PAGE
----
For the index and long fingers, use a radial gutter splint. For the ring and small fingers, use an ulnar gutter splint. 

Buddy strap the affected digit to the adjacent digit at P1.

How to splint without patterns

Nail bed repair

  • Tip protector

P1 (PIP) fracture

  • Hand based safe position splint 

Fabricate an ulnar gutter (digit 4-5) or radial gutter splint (digit 2-3) with MCP joint at 90 degrees and PIP/DIP in full extension.  Buddy strap as recommended by the MD.

Scaphoid fracture/repair

Stroke (CVA) splinting

  • Limited supportive evidence 

Therapists in the past have used resting hand splints for stroke patients, but there is no current research supporting the effectiveness of this practice. 

Reference

Swan neck deformity

TFCC Debridement/Repair

  • Wrist cockup

For TFCC debridement a wrist cockup is usually worn for 1-2 weeks.  TFCC repairs are usually casted for 6-8 weeks before applying a wrist cockup.

Trigger finger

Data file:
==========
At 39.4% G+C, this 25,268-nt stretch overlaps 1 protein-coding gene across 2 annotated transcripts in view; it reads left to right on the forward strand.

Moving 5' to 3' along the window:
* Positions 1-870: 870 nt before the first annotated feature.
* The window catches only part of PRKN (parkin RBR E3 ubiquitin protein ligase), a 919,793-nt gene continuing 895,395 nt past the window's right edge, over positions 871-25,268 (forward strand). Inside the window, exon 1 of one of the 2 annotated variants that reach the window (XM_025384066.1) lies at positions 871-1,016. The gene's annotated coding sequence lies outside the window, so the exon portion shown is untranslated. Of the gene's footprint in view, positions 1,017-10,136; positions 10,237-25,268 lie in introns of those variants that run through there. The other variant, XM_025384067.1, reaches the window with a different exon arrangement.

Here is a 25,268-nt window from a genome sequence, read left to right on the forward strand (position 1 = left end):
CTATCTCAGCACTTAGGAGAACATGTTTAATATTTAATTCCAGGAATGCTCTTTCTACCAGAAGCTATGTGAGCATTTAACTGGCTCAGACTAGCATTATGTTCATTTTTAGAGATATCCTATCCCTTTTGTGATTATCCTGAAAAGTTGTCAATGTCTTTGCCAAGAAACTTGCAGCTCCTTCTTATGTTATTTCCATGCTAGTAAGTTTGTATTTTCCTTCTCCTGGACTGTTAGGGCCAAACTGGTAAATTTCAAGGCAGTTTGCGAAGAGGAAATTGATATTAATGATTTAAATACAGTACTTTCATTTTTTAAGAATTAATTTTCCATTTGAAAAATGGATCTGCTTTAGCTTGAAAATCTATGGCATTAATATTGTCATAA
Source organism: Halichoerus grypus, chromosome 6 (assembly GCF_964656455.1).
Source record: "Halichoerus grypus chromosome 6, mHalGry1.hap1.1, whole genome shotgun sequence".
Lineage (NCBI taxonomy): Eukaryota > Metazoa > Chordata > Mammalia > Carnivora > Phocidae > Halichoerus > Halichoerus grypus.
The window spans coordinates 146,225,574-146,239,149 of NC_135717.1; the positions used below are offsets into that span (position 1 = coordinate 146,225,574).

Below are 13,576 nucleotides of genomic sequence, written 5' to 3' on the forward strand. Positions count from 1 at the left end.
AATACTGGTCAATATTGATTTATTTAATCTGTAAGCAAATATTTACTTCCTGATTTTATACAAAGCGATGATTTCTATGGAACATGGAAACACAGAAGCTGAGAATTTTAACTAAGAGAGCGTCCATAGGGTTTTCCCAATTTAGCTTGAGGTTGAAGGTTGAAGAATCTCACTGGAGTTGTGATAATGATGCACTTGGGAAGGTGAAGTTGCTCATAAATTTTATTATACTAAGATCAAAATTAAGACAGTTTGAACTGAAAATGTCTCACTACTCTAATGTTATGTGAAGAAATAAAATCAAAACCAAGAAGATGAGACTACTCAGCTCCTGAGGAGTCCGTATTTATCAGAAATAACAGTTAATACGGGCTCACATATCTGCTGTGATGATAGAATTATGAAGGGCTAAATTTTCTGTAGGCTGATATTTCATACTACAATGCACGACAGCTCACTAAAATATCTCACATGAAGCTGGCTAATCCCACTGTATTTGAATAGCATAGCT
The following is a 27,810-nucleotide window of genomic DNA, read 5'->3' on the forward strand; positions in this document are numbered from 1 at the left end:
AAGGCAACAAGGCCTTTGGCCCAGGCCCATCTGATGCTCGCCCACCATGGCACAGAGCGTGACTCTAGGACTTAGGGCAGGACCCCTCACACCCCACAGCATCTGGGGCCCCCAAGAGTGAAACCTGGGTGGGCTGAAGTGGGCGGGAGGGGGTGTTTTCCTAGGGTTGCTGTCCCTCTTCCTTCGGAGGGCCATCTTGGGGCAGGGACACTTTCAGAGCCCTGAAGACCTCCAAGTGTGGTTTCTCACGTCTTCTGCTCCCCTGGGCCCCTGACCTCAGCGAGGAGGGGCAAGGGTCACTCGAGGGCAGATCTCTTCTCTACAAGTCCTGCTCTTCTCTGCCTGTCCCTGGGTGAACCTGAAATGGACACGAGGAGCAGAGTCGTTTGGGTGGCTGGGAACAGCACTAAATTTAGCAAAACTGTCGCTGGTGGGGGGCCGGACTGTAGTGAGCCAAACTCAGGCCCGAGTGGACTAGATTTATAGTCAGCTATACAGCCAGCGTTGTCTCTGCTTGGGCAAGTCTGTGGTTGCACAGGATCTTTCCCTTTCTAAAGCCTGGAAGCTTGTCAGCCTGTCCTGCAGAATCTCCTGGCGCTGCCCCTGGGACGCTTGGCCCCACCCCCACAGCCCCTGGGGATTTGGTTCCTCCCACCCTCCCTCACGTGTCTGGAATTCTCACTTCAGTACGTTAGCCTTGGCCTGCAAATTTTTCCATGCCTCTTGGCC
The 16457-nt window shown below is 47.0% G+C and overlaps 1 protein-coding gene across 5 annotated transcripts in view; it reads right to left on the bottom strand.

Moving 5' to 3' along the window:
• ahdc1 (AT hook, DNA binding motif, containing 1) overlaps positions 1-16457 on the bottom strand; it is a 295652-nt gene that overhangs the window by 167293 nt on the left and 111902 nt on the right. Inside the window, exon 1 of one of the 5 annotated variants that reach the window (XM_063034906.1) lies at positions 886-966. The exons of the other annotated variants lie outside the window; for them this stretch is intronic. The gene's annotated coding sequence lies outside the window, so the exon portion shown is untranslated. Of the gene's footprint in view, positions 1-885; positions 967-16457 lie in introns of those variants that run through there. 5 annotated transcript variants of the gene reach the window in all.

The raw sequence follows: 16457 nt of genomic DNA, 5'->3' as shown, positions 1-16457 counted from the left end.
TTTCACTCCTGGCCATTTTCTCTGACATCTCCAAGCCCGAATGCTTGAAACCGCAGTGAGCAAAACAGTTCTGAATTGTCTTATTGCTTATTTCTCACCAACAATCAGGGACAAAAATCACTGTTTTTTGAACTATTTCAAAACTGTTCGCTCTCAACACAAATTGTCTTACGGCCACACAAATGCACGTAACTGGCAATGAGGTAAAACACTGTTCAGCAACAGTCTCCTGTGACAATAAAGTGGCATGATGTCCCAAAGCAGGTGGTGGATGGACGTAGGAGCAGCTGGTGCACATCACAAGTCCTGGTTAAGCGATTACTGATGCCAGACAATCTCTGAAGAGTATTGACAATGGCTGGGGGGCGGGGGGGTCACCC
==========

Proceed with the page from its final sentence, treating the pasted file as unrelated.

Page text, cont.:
Studies have shown splinting can reduce pain. Night splinting can also be effective prior to surgery.

Thumb MP UCL repair

Fabricate the splint to allow for IP flex/ext.

Radial nerve palsy (Wrist drop)

If you don’t have a dynamic extension splint, consider a wrist cockup as a temporary solution.  

Wrist arthrodesis

  • Wrist cockup or splinted in 0º of wrist extension

The patient is usually casted for 2 weeks. Avoid wrist motion of any kind.

Reference

Summary

There’s not always one splint the will fix all your problems. Sometimes you may need to assess the nature of the injury or consult with a physician to know what is most appropriate. If you’re new to splinting or looking to increase your splinting skills, definitely check out my book on splinting without patterns.